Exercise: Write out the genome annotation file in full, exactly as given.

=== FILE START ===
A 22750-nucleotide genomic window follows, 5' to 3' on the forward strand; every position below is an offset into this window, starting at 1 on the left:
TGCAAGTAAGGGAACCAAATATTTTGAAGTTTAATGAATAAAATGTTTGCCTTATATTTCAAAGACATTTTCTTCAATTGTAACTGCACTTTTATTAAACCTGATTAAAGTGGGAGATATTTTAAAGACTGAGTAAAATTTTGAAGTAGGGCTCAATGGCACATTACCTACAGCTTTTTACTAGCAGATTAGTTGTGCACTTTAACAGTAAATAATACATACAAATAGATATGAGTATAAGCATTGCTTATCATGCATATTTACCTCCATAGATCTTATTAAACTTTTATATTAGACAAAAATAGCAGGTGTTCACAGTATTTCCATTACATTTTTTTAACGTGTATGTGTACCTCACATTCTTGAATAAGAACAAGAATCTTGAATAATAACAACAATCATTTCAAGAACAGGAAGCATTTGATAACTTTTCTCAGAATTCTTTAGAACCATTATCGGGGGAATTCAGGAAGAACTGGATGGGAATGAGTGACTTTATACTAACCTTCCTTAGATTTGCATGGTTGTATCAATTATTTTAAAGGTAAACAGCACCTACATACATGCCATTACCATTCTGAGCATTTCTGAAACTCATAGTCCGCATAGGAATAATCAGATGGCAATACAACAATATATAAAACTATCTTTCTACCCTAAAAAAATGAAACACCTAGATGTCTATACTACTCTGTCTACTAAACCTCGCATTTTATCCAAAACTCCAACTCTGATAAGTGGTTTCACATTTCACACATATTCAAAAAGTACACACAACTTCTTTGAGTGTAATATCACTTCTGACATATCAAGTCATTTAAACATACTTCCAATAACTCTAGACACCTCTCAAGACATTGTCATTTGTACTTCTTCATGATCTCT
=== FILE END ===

A 22750-nucleotide genomic window follows, 5' to 3' on the forward strand; every position below is an offset into this window, starting at 1 on the left:
TGCAAGTAAGGGAACCAAATATTTTGAAGTTTAATGAATAAAATGTTTGCCTTATATTTCAAAGACATTTTCTTCAATTGTAACTGCACTTTTATTAAACCTGATTAAAGTGGGAGATATTTTAAAGACTGAGTAAAATTTTGAAGTAGGGCTCAATGGCACATTACCTACAGCTTTTTACTAGCAGATTAGTTGTGCACTTTAACAGTAAATAATACATACAAATAGATATGAGTATAAGCATTGCTTATCATGCATATTTACCTCCATAGATCTTATTAAACTTTTATATTAGACAAAAATAGCAGGTGTTCACAGTATTTCCATTACATTTTTTTAACGTGTATGTGTACCTCACATTCTTGAATAAGAACAAGAATCTTGAATAATAACAACAATCATTTCAAGAACAGGAAGCATTTGATAACTTTTCTCAGAATTCTTTAGAACCATTATCGGGGGAATTCAGGAAGAACTGGATGGGAATGAGTGACTTTATACTAACCTTCCTTAGATTTGCATGGTTGTATCAATTATTTTAAAGGTAAACAGCACCTACATACATGCCATTACCATTCTGAGCATTTCTGAAACTCATAGTCCGCATAGGAATAATCAGATGGCAATACAACAATATATAAAACTATCTTTCTACCCTAAAAAAATGAAACACCTAGATGTCTATACTACTCTGTCTACTAAACCTCGCATTTTATCCAAAACTCCAACTCTGATAAGTGGTTTCACATTTCACACATATTCAAAAAGTACACACAACTTCTTTGAGTGTAATATCACTTCTGACATATCAAGTCATTTAAACATACTTCCAATAACTCTAGACACCTCTCAAGACATTGTCATTTGTACTTCTTCATGATCTCT